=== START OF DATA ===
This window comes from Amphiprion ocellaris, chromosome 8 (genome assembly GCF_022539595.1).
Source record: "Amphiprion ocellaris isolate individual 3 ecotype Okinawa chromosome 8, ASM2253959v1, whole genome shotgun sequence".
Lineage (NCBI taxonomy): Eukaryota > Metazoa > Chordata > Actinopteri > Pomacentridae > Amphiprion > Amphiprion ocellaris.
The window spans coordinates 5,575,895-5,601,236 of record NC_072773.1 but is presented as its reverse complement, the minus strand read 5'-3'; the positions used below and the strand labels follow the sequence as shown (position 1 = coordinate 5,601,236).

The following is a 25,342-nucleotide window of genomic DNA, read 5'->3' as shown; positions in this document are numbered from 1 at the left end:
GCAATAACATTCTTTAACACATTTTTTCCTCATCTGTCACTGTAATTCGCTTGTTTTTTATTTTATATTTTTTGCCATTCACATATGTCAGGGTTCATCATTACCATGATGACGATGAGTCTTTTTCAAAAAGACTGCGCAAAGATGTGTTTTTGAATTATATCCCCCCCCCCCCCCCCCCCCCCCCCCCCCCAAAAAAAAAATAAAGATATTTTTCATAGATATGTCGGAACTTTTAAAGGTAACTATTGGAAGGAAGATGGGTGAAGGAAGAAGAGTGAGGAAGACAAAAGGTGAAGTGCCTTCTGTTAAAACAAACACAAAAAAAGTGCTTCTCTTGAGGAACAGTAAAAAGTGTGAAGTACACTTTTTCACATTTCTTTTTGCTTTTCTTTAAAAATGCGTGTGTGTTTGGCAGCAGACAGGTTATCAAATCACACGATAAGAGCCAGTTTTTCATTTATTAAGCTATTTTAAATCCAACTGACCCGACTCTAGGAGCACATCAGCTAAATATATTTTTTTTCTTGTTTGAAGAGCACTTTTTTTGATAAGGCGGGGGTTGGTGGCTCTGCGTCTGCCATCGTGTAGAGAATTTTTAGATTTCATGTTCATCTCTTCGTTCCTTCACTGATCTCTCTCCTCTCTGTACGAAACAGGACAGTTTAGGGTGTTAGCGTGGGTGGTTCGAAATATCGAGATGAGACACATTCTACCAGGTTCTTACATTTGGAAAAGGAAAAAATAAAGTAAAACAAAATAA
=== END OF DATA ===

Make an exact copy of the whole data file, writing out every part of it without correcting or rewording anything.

This window comes from Amphiprion ocellaris, chromosome 8 (genome assembly GCF_022539595.1).
Source record: "Amphiprion ocellaris isolate individual 3 ecotype Okinawa chromosome 8, ASM2253959v1, whole genome shotgun sequence".
Lineage (NCBI taxonomy): Eukaryota > Metazoa > Chordata > Actinopteri > Pomacentridae > Amphiprion > Amphiprion ocellaris.
The window spans coordinates 5,575,895-5,601,236 of record NC_072773.1 but is presented as its reverse complement, the minus strand read 5'-3'; the positions used below and the strand labels follow the sequence as shown (position 1 = coordinate 5,601,236).

The following is a 25,342-nucleotide window of genomic DNA, read 5'->3' as shown; positions in this document are numbered from 1 at the left end:
GCAATAACATTCTTTAACACATTTTTTCCTCATCTGTCACTGTAATTCGCTTGTTTTTTATTTTATATTTTTTGCCATTCACATATGTCAGGGTTCATCATTACCATGATGACGATGAGTCTTTTTCAAAAAGACTGCGCAAAGATGTGTTTTTGAATTATATCCCCCCCCCCCCCCCCCCCCCCCCCCCCCCAAAAAAAAAATAAAGATATTTTTCATAGATATGTCGGAACTTTTAAAGGTAACTATTGGAAGGAAGATGGGTGAAGGAAGAAGAGTGAGGAAGACAAAAGGTGAAGTGCCTTCTGTTAAAACAAACACAAAAAAAGTGCTTCTCTTGAGGAACAGTAAAAAGTGTGAAGTACACTTTTTCACATTTCTTTTTGCTTTTCTTTAAAAATGCGTGTGTGTTTGGCAGCAGACAGGTTATCAAATCACACGATAAGAGCCAGTTTTTCATTTATTAAGCTATTTTAAATCCAACTGACCCGACTCTAGGAGCACATCAGCTAAATATATTTTTTTTCTTGTTTGAAGAGCACTTTTTTTGATAAGGCGGGGGTTGGTGGCTCTGCGTCTGCCATCGTGTAGAGAATTTTTAGATTTCATGTTCATCTCTTCGTTCCTTCACTGATCTCTCTCCTCTCTGTACGAAACAGGACAGTTTAGGGTGTTAGCGTGGGTGGTTCGAAATATCGAGATGAGACACATTCTACCAGGTTCTTACATTTGGAAAAGGAAAAAATAAAGTAAAACAAAATAA